In the 21st digital century, Nepal must do better than imagining that bull shit (manure) will “accelerate financial, industrial and social growth”
In one of his first demonstrations to illustrate real progress on the ground, Prime Minister KP Sharma Oli inaugurated a large-scale biogas plant in Biratnagar.
On August 22, Oli arrived in Jatuwa in Biratnagar-14 with two ministers and the World Bank country director in tow. The convoy of 22 cars, as one local counted, hurried to the inauguration site with sirens blazing and welcome garlands all around.
Oli and his entourage inaugurated a biogas plant serving 35 houses through a gas-pipe network. It had been built at a cost of Rs 15 million through collaboration between the Ministry of Energy, Water Resources and Irrigation (MoEWRI), World Bank and Alternative Energy Promotion Center (AEPC). The 200 cubic meter biogas plant relied on the 205 cows of Shree Krishna Gaushala, a farmhouse nearby, that was expected to produce approximately 2,000 kilograms (kg) of cow and bull shit (manure) every day.
As Oli lit the flame and inaugurated the system, the scent of freshly cooked rice wafted through the air. The sight of the flame roaring under the cooking pot mixed with the smell of freshly cooked rice was just too much for the dignitaries. Effusive speeches about the transformative power of the moment quickly followed.
Minister for Energy, Barshaman Pun, announced very loudly that the campaign for self-reliance had begun. Though, it was only in a very small scale, he added somewhat softly.
Prime Minster Oli was as grand as his energy minister. “The age of carrying cylinders on shoulders has come to an end; be it for a few families,” he said proudly.
Had he stayed a bit longer, he might have noticed that in Biratnagar actually no one carries gas cylinders on their shoulders. They carry it in small electric three-wheeler trucks. Had he chosen to look further, he might have seen that it is usually women who spend much of their day collecting manure for bio-gas plants before heading to the kitchen to cook.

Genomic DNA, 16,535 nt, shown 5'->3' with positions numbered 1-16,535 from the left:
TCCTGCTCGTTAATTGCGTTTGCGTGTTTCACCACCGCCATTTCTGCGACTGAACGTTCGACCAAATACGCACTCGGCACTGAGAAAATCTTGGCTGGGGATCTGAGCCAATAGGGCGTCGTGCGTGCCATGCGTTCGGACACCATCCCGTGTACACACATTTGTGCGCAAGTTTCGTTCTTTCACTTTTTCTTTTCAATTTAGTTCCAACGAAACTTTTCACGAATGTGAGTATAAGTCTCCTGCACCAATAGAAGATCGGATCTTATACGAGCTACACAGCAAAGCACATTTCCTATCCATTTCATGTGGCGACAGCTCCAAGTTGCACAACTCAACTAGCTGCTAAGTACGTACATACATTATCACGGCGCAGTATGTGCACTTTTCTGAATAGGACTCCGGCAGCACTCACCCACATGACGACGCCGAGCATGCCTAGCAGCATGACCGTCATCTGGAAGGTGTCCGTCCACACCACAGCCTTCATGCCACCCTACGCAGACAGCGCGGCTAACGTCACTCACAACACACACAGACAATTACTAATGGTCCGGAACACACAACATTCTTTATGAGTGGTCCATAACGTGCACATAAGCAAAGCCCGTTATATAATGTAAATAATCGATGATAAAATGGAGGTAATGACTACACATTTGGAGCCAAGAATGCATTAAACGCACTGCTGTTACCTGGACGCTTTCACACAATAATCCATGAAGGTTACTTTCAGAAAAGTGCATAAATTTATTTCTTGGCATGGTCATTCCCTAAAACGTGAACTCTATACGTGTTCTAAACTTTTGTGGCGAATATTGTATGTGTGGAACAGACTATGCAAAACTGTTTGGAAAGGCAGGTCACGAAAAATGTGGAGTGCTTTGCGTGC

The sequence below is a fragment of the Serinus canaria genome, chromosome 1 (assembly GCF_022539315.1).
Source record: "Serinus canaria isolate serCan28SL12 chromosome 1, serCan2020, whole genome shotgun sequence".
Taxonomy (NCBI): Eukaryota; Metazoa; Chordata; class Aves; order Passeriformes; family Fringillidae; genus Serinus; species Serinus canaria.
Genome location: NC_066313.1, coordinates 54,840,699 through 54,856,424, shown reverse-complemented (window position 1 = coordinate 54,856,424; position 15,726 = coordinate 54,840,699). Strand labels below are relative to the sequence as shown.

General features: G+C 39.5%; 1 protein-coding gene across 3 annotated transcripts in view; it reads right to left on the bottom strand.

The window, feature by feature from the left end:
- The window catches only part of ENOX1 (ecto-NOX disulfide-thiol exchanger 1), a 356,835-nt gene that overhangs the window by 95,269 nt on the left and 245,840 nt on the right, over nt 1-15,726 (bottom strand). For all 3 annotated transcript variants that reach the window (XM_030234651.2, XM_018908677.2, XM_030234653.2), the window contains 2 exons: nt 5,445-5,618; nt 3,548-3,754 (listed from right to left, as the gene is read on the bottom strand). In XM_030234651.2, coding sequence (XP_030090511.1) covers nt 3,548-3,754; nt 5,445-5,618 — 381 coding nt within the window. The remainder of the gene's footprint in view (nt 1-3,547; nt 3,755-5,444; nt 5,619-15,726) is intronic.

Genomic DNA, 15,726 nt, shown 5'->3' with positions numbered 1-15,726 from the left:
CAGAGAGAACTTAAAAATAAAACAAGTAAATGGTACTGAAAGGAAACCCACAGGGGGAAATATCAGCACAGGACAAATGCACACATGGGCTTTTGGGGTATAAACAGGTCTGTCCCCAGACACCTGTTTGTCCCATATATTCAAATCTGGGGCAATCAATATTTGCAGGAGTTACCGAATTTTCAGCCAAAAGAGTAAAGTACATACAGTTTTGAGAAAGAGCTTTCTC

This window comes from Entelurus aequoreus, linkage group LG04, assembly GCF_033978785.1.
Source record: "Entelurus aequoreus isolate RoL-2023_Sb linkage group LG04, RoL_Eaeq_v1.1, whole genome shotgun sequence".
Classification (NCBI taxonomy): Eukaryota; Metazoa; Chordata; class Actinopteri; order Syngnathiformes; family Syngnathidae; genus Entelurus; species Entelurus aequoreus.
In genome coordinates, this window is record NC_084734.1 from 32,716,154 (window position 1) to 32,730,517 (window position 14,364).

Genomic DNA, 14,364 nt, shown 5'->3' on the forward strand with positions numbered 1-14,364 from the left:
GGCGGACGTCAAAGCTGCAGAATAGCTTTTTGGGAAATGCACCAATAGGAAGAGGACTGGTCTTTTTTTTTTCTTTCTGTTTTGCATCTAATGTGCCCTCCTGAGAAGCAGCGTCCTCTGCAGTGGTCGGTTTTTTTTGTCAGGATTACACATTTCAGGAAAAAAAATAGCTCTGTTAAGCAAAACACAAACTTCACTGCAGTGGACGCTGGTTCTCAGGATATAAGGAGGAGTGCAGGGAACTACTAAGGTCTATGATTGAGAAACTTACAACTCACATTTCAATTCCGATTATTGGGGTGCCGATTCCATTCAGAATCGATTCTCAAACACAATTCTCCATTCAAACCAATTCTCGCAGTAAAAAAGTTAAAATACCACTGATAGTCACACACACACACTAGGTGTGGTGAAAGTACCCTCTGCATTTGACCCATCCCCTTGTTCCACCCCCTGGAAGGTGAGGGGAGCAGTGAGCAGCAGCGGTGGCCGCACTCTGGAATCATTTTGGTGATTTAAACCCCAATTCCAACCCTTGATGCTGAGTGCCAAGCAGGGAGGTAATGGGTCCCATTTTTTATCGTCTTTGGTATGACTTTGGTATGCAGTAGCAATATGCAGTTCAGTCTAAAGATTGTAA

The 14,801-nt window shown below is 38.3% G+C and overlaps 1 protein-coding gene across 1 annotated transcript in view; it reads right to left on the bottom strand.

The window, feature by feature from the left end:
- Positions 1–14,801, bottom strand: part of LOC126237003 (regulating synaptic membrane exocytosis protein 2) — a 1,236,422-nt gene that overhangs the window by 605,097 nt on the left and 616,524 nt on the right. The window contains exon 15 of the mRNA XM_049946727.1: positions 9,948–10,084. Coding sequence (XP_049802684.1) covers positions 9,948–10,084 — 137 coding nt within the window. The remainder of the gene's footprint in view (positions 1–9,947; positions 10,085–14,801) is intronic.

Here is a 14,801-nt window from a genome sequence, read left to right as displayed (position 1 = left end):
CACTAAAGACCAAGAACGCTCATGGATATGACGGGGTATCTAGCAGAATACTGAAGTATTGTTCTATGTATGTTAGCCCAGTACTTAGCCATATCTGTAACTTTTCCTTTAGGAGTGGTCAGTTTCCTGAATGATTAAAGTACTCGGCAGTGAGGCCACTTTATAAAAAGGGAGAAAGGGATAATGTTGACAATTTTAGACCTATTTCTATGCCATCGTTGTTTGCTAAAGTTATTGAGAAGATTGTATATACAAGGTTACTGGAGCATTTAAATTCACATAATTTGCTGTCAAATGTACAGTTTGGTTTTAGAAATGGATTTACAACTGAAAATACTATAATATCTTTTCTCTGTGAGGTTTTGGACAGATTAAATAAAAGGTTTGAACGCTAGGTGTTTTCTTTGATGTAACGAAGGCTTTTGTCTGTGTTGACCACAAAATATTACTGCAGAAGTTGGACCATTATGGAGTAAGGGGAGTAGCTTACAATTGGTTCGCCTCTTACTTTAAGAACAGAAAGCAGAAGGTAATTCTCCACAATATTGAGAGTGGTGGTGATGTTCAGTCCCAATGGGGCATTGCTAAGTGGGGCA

Prime Minister Oli wasn’t exactly clear on whose burden he had removed. But that was no bar. The World Bank, who had invested in the project, offered the grandest claims.
In a statement proudly posted on its Facebook with accompanying photographs, of course, the World Bank offered this: “Speaking at the event, World Bank Country Manager Faris Hadad-Zervos said, “This involvement in the bio-gas sector complements our overall involvement in energy, especially the production of clean and renewable energy for Nepal to accelerate financial, industrial and social growth.””
Politicians, like the energy minister and the prime minister, can be forgiven for letting sloganeering overtake the truth. But not the World Bank. As development partner, it must subscribe to a higher standard of truth and not peddle this kind of bull shit photo opportunity that mocks our intelligence, smacks of condescension and relegates us to a pre-historic era of development.
It is a pity we don’t have Saturday Night Live, the US comic show, in Nepal. There would be at least five humorous skits to come out of this inauguration, including a headline that might famously say: “World Bank funds bull-shit “for Nepal to accelerate financial, industrial and social growth.””
Writers at most can merely mock with irreverent humour and plead with genuine passion. Let me also try the latter. I beg the World Bank to find the courage to initiate its own public debate on whether such investments can, in fact, help “Nepal to accelerate financial, industrial and social growth.” If not that, at least to check if the bio-gas plant represents the appropriate symbol for Nepal’s aspiration.